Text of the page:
â€œAlthough native plants and animals had supported the needs of Australian Aborigines for food and clothing over thousands of years, the first European settlers found the Australian flora and fauna particularly unsuited for their purposes.
There were no native plants related to the cereals such as wheat, oats, barley and rice; no obviously edible fruit such as plums, apples and citrus; no fibre plants such as flux, jute or cotton; no traditionally edible animals such as cows sheep or pigs; and no animal product such as milk wool or eggs.
It was felt it was necessary to import all of these plants and animals from Europe and establish them in the new colony. Not only plant species of such direct use were imported, but also a wide range of ornamentals, hedge plants etc. In 1803, only 15 years after the arrival of the first fleet, governor King listed 292 introduced food and ornamental plants then growing in the colony and requested that a further 82 be sent from England. Of those introduced, it appears that at least nine, including furze, english broom and sweet briar, subsequently became important noxious weeds. There seemed to be little thought that indiscriminate introduction could lead to serious problems in the new environment.â€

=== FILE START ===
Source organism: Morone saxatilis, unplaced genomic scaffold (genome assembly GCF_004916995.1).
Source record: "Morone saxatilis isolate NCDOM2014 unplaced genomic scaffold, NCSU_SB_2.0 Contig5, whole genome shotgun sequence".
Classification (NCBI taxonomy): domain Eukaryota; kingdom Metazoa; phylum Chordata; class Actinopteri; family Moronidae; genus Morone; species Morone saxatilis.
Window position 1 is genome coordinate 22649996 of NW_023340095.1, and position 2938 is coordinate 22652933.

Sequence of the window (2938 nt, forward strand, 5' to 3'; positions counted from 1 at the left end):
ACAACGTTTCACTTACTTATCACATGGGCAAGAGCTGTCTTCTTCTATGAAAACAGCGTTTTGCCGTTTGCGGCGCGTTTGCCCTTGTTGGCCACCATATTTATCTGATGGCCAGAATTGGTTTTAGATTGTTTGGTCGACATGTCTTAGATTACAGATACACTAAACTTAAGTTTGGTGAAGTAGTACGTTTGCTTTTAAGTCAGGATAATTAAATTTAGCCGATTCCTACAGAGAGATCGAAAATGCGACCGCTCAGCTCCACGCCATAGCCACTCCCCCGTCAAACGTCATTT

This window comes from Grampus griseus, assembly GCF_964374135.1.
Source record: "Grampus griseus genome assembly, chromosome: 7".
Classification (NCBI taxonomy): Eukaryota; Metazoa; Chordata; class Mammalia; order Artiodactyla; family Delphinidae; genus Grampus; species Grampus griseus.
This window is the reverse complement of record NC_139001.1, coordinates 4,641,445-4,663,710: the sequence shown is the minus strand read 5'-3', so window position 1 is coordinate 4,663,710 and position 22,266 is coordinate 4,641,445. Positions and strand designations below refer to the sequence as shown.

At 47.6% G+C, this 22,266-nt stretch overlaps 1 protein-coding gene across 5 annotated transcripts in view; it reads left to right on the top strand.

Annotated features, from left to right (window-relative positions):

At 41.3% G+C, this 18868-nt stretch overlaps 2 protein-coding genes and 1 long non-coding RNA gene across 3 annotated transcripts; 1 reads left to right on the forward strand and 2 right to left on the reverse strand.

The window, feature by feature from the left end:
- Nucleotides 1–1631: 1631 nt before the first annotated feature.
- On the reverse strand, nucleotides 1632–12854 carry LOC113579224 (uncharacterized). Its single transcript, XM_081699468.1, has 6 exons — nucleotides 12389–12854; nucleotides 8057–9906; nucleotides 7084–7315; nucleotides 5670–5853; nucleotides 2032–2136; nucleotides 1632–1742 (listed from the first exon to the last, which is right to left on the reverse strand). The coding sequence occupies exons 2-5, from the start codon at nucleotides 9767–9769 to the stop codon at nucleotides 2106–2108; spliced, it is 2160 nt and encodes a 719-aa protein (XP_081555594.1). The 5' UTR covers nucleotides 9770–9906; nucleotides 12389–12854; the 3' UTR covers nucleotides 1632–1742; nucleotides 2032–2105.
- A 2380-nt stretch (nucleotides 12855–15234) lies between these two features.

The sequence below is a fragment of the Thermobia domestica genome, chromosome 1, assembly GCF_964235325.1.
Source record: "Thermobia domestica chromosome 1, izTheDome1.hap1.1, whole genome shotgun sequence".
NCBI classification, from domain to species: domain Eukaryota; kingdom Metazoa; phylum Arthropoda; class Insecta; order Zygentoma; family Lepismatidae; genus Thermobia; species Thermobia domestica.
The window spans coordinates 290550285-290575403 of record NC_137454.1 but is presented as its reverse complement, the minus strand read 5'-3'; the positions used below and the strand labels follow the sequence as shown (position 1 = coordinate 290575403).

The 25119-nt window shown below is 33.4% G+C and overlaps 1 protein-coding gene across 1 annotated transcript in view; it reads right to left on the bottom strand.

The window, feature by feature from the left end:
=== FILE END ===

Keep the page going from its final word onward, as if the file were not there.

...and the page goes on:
W.T. Parson & E.G.Cuthbertson
Noxious Weeds of Australia, 2001